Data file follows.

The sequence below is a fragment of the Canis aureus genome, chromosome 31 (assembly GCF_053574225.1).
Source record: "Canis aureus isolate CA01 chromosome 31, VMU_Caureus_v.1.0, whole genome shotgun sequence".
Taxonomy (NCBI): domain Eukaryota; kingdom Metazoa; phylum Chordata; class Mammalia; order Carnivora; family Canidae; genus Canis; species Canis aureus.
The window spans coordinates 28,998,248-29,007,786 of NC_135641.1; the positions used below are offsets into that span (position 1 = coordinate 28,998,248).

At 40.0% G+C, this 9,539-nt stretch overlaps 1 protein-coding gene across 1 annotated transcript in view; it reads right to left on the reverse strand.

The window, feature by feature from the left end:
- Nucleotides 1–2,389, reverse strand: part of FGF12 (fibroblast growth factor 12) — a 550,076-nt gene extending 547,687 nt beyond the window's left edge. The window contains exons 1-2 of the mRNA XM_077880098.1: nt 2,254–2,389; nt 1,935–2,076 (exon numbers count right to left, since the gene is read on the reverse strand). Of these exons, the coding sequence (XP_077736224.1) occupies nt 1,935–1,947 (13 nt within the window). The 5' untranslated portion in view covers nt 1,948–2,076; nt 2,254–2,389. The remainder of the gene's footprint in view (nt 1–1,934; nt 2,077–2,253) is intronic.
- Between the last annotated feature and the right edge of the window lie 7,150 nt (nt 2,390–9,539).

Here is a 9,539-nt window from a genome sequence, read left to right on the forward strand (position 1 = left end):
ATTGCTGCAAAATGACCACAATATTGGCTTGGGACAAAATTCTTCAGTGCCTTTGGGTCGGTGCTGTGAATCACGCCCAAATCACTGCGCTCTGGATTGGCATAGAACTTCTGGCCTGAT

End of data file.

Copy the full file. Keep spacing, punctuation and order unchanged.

The sequence below is a fragment of the Canis aureus genome, chromosome 31 (assembly GCF_053574225.1).
Source record: "Canis aureus isolate CA01 chromosome 31, VMU_Caureus_v.1.0, whole genome shotgun sequence".
Taxonomy (NCBI): domain Eukaryota; kingdom Metazoa; phylum Chordata; class Mammalia; order Carnivora; family Canidae; genus Canis; species Canis aureus.
The window spans coordinates 28,998,248-29,007,786 of NC_135641.1; the positions used below are offsets into that span (position 1 = coordinate 28,998,248).

At 40.0% G+C, this 9,539-nt stretch overlaps 1 protein-coding gene across 1 annotated transcript in view; it reads right to left on the reverse strand.

The window, feature by feature from the left end:
- Nucleotides 1–2,389, reverse strand: part of FGF12 (fibroblast growth factor 12) — a 550,076-nt gene extending 547,687 nt beyond the window's left edge. The window contains exons 1-2 of the mRNA XM_077880098.1: nt 2,254–2,389; nt 1,935–2,076 (exon numbers count right to left, since the gene is read on the reverse strand). Of these exons, the coding sequence (XP_077736224.1) occupies nt 1,935–1,947 (13 nt within the window). The 5' untranslated portion in view covers nt 1,948–2,076; nt 2,254–2,389. The remainder of the gene's footprint in view (nt 1–1,934; nt 2,077–2,253) is intronic.
- Between the last annotated feature and the right edge of the window lie 7,150 nt (nt 2,390–9,539).

Here is a 9,539-nt window from a genome sequence, read left to right on the forward strand (position 1 = left end):
ATTGCTGCAAAATGACCACAATATTGGCTTGGGACAAAATTCTTCAGTGCCTTTGGGTCGGTGCTGTGAATCACGCCCAAATCACTGCGCTCTGGATTGGCATAGAACTTCTGGCCTGAT